• Options may have Description Text. See the Help Framework guideline for more details.

Usage:

  • List options should be should be arranged in a logical order:
    • For example, if a list contains values that represent different phases of a process, such as the phases of a publishing cycle (Draft, Internal Review, External Review, Editorial Review, and Published), display the values in sequence.
    • If the values represent value increments, such as smaller to larger, group them from smallest to largest in most cases, unless the opposite order makes more sense in a specific context.
    • If the values have some other generally recognized order, follow that order.
    • If there is no other logical order to the values, list them alphabetically or numerically; however, note that alphabetical ordering does not make sense in some languages, particularly Asian languages.
  • It is generally recommended to select the first item in the list by default. However, in some cases, it may be more appropriate to default to a different value. For instance, for an application configured for an audience in France, it may be appropriate to default a "Country" list to "France", even though the first alphabetical option might be "Afghanistan". The default items should be specifically chosen based on the context of the Select Choice component and the task at hand.
  • If users do not have the ability to change the choice selection on a particular page, the selected list option should be displayed as read-only text after the Select Choice prompt.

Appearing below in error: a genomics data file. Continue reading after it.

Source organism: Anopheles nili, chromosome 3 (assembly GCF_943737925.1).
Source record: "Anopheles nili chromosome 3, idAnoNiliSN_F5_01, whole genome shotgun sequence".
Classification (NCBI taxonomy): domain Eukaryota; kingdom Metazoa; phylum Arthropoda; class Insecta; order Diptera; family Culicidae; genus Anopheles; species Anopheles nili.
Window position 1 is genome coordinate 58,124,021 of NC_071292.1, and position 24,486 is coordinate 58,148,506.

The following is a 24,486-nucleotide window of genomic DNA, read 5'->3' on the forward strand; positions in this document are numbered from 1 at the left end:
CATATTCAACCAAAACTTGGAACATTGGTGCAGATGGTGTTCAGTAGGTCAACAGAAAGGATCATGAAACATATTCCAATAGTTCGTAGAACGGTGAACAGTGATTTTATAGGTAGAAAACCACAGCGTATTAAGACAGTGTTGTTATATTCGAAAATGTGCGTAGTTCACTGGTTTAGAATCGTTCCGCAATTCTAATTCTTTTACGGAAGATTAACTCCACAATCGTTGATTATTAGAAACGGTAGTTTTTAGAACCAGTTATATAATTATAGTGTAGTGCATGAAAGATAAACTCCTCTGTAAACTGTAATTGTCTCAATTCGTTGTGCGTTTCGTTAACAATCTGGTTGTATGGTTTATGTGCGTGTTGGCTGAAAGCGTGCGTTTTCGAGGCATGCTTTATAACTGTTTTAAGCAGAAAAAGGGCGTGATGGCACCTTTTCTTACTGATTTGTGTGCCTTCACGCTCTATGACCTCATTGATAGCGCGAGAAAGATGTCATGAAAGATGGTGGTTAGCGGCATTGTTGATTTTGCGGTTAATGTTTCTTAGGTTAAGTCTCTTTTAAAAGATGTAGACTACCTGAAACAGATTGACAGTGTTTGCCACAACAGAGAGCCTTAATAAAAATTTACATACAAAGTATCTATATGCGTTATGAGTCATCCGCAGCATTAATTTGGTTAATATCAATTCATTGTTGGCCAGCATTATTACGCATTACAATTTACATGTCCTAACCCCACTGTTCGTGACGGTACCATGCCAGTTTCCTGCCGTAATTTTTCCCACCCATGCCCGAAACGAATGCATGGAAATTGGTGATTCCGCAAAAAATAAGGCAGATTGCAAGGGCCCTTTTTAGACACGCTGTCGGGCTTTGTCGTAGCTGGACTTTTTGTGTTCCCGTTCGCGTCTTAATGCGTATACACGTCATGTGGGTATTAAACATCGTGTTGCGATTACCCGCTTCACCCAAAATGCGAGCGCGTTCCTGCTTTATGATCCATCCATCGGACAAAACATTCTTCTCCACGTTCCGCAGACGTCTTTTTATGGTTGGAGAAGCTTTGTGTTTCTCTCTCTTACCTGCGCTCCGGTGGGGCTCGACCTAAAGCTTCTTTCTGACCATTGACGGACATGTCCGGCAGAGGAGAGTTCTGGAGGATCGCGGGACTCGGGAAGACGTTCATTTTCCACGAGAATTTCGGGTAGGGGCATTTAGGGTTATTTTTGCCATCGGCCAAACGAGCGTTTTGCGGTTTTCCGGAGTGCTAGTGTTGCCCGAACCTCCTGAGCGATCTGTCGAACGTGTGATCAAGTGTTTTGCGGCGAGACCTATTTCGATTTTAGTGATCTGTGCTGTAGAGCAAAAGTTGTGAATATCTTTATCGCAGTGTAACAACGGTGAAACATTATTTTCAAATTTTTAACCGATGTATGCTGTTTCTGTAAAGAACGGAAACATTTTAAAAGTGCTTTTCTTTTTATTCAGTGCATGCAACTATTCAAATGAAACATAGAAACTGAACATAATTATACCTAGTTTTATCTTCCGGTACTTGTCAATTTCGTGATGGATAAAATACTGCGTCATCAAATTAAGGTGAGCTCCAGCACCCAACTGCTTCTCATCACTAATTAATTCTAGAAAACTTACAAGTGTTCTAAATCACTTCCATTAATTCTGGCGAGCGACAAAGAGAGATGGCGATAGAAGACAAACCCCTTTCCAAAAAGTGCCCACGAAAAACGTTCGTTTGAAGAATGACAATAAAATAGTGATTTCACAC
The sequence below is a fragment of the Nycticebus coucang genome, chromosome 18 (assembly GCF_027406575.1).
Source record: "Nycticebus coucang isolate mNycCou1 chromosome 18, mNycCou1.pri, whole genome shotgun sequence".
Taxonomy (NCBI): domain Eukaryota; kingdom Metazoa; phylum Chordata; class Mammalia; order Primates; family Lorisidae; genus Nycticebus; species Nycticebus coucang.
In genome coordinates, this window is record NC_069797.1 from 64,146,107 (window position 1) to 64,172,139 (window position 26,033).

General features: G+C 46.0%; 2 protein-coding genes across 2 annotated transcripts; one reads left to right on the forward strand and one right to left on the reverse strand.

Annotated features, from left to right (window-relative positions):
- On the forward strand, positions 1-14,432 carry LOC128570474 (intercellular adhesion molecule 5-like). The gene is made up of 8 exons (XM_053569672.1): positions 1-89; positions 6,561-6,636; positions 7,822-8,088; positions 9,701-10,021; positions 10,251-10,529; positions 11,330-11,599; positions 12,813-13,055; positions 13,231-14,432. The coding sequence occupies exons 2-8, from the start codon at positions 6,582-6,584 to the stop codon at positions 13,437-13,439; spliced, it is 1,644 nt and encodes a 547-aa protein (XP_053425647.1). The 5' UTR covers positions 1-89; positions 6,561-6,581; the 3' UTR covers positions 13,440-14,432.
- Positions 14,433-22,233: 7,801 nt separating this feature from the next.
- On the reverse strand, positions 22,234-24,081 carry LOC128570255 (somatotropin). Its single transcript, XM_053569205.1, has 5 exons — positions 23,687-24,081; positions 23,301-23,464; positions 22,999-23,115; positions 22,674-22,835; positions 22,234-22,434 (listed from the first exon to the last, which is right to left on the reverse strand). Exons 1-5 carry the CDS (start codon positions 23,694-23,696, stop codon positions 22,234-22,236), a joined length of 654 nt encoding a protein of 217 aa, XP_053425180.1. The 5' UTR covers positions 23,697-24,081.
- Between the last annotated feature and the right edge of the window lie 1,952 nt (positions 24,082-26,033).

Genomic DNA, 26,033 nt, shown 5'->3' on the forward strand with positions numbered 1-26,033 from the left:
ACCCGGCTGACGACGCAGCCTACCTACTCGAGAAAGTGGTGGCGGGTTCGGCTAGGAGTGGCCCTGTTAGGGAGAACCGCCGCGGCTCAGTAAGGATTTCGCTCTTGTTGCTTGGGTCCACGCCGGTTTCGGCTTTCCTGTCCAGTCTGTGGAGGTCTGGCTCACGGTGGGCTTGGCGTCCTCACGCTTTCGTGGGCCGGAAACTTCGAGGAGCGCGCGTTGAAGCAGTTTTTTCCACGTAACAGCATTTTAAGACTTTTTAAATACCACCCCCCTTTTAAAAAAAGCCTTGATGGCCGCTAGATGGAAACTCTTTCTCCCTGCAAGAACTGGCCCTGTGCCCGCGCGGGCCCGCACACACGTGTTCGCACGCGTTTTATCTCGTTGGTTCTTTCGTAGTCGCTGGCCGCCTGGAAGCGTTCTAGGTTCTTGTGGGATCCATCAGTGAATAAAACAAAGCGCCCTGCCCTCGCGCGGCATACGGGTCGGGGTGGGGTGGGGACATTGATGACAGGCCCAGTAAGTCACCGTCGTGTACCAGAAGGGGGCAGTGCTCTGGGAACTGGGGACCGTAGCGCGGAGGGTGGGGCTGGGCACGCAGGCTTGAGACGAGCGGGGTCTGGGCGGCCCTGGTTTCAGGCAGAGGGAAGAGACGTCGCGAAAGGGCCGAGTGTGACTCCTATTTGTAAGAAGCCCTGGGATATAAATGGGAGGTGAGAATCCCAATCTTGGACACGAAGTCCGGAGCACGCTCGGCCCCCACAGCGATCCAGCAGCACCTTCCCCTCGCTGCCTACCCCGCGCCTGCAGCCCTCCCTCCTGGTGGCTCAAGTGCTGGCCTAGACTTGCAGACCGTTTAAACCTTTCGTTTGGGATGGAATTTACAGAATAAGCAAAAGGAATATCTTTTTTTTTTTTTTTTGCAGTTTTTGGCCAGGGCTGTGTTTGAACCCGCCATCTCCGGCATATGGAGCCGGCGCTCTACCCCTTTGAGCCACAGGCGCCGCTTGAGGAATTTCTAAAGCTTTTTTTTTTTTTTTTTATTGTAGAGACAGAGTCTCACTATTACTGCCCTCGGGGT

• Display disabled options inside the Select Choice component panel when it is helpful for the user to see all options (both enabled and disabled) before making a selection. For example, a change request may have multiple states that are all displayed in the list (Pending, Approved, On Hold, Rejected, and so on), but users with limited privileges may be able to select only one or two of the states.
  • When appropriate for the data, product teams can display Select-One choice list options in a hierarchy by manually indenting them using underscore characters. For example, when the choice list is used to select a region or state within the United States, it may display parent regions "North", "East", "South" and "West" and show the states within each region as indented child options.
  • Select-Many choice lists may not contain a "Blank" option.
  • Select-One choice lists may use the option "None" as a choice when appropriate. For example, if a user is creating a payment invoice and the process includes selecting a shipping address from a list, all predefined addresses may be in a choice list. Some payments, however, are for service items which do not have physical goods to ship, and thus do not require shipping. In this case, a "None" option for the "Shipping Address" field may be used.
    • Select-Many choice lists must not contain a "None" option. The user sets "no selection" by deselecting all options.
  • Select-Many choice lists may use the "All" option when it is possible for all options to be selected. For example, when a user wants to request certain team members to review a document, the "Reviewers" field options would include the names of each team member, and the "All" option would select and notify every team member.